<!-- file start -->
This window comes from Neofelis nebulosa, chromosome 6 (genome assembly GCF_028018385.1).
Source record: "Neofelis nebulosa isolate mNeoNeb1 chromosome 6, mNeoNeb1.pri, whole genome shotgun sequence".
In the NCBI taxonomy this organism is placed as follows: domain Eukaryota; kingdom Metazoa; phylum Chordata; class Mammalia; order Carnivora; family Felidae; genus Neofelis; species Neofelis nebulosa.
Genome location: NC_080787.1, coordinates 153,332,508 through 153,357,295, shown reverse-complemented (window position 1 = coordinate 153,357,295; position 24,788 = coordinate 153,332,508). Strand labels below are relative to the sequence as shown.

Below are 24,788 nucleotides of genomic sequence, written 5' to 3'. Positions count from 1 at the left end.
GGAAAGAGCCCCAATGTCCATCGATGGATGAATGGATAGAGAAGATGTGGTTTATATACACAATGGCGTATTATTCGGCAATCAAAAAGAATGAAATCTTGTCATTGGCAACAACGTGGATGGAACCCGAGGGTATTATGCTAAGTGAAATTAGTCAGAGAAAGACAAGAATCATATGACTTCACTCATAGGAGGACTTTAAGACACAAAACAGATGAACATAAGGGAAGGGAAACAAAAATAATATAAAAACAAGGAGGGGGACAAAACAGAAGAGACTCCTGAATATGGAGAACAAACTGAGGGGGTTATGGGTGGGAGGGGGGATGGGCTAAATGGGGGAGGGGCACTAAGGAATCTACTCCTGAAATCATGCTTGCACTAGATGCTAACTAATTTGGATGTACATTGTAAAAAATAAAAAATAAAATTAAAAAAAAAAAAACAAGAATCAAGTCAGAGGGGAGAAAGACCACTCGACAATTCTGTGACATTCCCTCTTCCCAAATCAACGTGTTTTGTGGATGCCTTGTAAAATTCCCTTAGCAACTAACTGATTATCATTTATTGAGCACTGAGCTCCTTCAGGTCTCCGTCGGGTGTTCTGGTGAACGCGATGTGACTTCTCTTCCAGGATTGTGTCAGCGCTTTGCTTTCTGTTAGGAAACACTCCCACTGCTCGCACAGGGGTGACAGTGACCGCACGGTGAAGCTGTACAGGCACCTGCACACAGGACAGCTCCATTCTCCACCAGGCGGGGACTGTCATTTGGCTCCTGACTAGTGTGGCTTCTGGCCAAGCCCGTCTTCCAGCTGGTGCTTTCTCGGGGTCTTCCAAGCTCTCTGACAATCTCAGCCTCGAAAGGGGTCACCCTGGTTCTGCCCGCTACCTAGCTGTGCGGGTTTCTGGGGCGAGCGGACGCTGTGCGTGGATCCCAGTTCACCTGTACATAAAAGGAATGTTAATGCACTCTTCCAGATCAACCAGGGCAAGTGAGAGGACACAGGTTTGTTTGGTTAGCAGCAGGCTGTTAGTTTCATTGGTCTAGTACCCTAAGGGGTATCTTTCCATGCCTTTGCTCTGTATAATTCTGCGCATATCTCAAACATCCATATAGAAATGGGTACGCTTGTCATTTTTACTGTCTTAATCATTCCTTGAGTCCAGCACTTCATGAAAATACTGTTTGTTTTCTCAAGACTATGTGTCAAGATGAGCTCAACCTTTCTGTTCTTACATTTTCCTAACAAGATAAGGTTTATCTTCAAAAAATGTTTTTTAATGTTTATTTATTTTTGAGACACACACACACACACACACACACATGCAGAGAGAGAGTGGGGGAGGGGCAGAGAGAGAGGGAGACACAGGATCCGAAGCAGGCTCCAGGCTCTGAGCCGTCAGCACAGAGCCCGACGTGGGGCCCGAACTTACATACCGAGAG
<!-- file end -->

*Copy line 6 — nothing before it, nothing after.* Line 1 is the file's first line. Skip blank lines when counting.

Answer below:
GGAAAGAGCCCCAATGTCCATCGATGGATGAATGGATAGAGAAGATGTGGTTTATATACACAATGGCGTATTATTCGGCAATCAAAAAGAATGAAATCTTGTCATTGGCAACAACGTGGATGGAACCCGAGGGTATTATGCTAAGTGAAATTAGTCAGAGAAAGACAAGAATCATATGACTTCACTCATAGGAGGACTTTAAGACACAAAACAGATGAACATAAGGGAAGGGAAACAAAAATAATATAAAAACAAGGAGGGGGACAAAACAGAAGAGACTCCTGAATATGGAGAACAAACTGAGGGGGTTATGGGTGGGAGGGGGGATGGGCTAAATGGGGGAGGGGCACTAAGGAATCTACTCCTGAAATCATGCTTGCACTAGATGCTAACTAATTTGGATGTACATTGTAAAAAATAAAAAATAAAATTAAAAAAAAAAAAACAAGAATCAAGTCAGAGGGGAGAAAGACCACTCGACAATTCTGTGACATTCCCTCTTCCCAAATCAACGTGTTTTGTGGATGCCTTGTAAAATTCCCTTAGCAACTAACTGATTATCATTTATTGAGCACTGAGCTCCTTCAGGTCTCCGTCGGGTGTTCTGGTGAACGCGATGTGACTTCTCTTCCAGGATTGTGTCAGCGCTTTGCTTTCTGTTAGGAAACACTCCCACTGCTCGCACAGGGGTGACAGTGACCGCACGGTGAAGCTGTACAGGCACCTGCACACAGGACAGCTCCATTCTCCACCAGGCGGGGACTGTCATTTGGCTCCTGACTAGTGTGGCTTCTGGCCAAGCCCGTCTTCCAGCTGGTGCTTTCTCGGGGTCTTCCAAGCTCTCTGACAATCTCAGCCTCGAAAGGGGTCACCCTGGTTCTGCCCGCTACCTAGCTGTGCGGGTTTCTGGGGCGAGCGGACGCTGTGCGTGGATCCCAGTTCACCTGTACATAAAAGGAATGTTAATGCACTCTTCCAGATCAACCAGGGCAAGTGAGAGGACACAGGTTTGTTTGGTTAGCAGCAGGCTGTTAGTTTCATTGGTCTAGTACCCTAAGGGGTATCTTTCCATGCCTTTGCTCTGTATAATTCTGCGCATATCTCAAACATCCATATAGAAATGGGTACGCTTGTCATTTTTACTGTCTTAATCATTCCTTGAGTCCAGCACTTCATGAAAATACTGTTTGTTTTCTCAAGACTATGTGTCAAGATGAGCTCAACCTTTCTGTTCTTACATTTTCCTAACAAGATAAGGTTTATCTTCAAAAAATGTTTTTTAATGTTTATTTATTTTTGAGACACACACACACACACACACACACATGCAGAGAGAGAGTGGGGGAGGGGCAGAGAGAGAGGGAGACACAGGATCCGAAGCAGGCTCCAGGCTCTGAGCCGTCAGCACAGAGCCCGACGTGGGGCCCGAACTTACATACCGAGAG